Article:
The mapping of the near-Earth asteroid Bennu is one of the science goals of NASA’s OSIRIS-REx mission, and an integral part of spacecraft operations. The spacecraft will spend a year surveying Bennu before collecting a sample that will be returned to Earth for analysis. Credit: NASA/Goddard/University of Arizona
Bennu is a dark, ominous force–an asteroid that could possibly get uncomfortably close to Earth in the next century. It obediently answers to the sun’s rays, sponging up their heat and even letting them push its orbit around. Succinctly classified as a “potentially hazardous asteroid”, or PHA, Bennu isn’t exactly an anomaly. There are over 1,720 known PHAs, with tens of thousands more waiting to be charted. The word “potential” doesn’t imply that they will impact Earth: It refers to the possibility of that threat. But Bennu has about a 1 in 2,500 chance of hitting Earth in the 22nd century, according to the team behind NASA’s upcoming sample return mission.
There are a few parameters that qualify an asteroid as potentially hazardous:
1) The asteroid has to be at least 100 meters in size and be of a certain visible brightness on the absolute magnitude scale.
2) A PHA must also have a minimum orbital intersection distance, or MOID — a measurement that helps monitor possible Earth colliders.
3) An asteroid is potentially threatening if it has a MOID that’s 0.05 astronomical units (AU) or less. (One AU is about the distance between the Earth and the sun.)
In simpler terms, the bigger the MOID, the less likely the asteroid will meet Earth in the near future. But if it’s small, it’s something to keep tabs on — and closely. A telescope like the new Large Synoptic Survey Telescope in Chile, for instance, can then give a warning time of a couple of months for smaller objects or eight years for a bigger hazard.
OSIRIS-REx will travel to near-Earth asteroid Bennu on a sample return mission. Credit: NASA
The intrepid OSIRIS-REx spacecraft (Origins, Spectral Interpretation, Resource Identification, Security, Regolith Explorer) is scheduled to launch next month and rendezvous with Bennu in two years, where it will map it, take its temperature, and even collect up to 2 kilograms of surface material. It’ll drop the samples off on Earth in 2023.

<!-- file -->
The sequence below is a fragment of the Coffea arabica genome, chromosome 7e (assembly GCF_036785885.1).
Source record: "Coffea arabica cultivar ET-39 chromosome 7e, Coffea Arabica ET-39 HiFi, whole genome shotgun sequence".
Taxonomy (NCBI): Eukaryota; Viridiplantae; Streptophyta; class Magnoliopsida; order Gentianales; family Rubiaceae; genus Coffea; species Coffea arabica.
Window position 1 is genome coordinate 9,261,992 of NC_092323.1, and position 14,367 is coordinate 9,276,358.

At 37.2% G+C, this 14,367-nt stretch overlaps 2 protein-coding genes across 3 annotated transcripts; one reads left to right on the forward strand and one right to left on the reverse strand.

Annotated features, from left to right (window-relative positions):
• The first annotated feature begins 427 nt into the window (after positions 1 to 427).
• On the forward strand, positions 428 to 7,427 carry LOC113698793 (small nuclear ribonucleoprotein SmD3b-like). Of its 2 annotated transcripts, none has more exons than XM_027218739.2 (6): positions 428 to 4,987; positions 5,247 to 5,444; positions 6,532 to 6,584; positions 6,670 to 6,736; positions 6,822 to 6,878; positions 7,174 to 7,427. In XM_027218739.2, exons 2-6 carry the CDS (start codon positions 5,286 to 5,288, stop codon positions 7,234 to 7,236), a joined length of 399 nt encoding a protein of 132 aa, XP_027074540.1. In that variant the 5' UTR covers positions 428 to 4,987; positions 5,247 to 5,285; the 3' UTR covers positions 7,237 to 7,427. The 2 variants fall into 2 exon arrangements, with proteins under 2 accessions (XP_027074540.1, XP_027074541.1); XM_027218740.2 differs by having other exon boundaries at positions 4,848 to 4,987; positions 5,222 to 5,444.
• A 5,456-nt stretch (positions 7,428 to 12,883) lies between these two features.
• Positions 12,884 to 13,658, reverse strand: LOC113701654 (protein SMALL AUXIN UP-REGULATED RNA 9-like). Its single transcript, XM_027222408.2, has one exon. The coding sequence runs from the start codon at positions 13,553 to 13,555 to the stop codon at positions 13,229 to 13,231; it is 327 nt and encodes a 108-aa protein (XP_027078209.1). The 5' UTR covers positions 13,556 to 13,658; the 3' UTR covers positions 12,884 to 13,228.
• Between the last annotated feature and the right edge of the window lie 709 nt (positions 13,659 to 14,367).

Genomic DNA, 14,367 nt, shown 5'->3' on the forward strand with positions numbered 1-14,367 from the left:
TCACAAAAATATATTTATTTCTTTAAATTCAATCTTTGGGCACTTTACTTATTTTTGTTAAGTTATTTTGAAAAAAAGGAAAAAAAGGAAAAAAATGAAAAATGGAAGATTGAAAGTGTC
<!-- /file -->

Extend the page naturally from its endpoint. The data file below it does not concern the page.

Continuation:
The mission is part of a long legacy of bringing back extraterrestrial matter that dates back to the 1960s. Asteroid samples are particularly desirable because they’re floating fossils of the solar system’s beginnings, which we can use to determine what life-dependent compounds were already on Earth and which ones were delivered by cosmic matter.
In Bennu’s case, insight into its composition and behavior can improve our chances of redirecting it. The asteroid is so dark that it absorbs sunlight and then emits it back as energy as heat, which nudges its orbit over time. This phenomenon is called the Yarkovsky Effect, and Bennu’s sidling migration is in need of new observations because of this effect.
But be wary of exaggerated reports of the Earth’s impending doom: Scientists from the OSIRIS-REx mission soothed agitated worries with reminders that the chances of Bennu reaching Earth are still very, very slender. In an interview with Space.com, officials even stressed that Bennu isn’t big enough to even conjure the energy to destroy the planet.
The spacecraft’s journey is to refine those odds, and NASA already has an asteroid redirect mission in motion set to launch in the 2020s. The robotic mission will physically remove a heavy boulder from a near-Earth asteroid and return a sample to us, then redirect the asteroid into a safe orbit around the moon using gravity. In doing so, scientists might be able to take on a space bully with just the powers of their wit and some nimble spacecraft.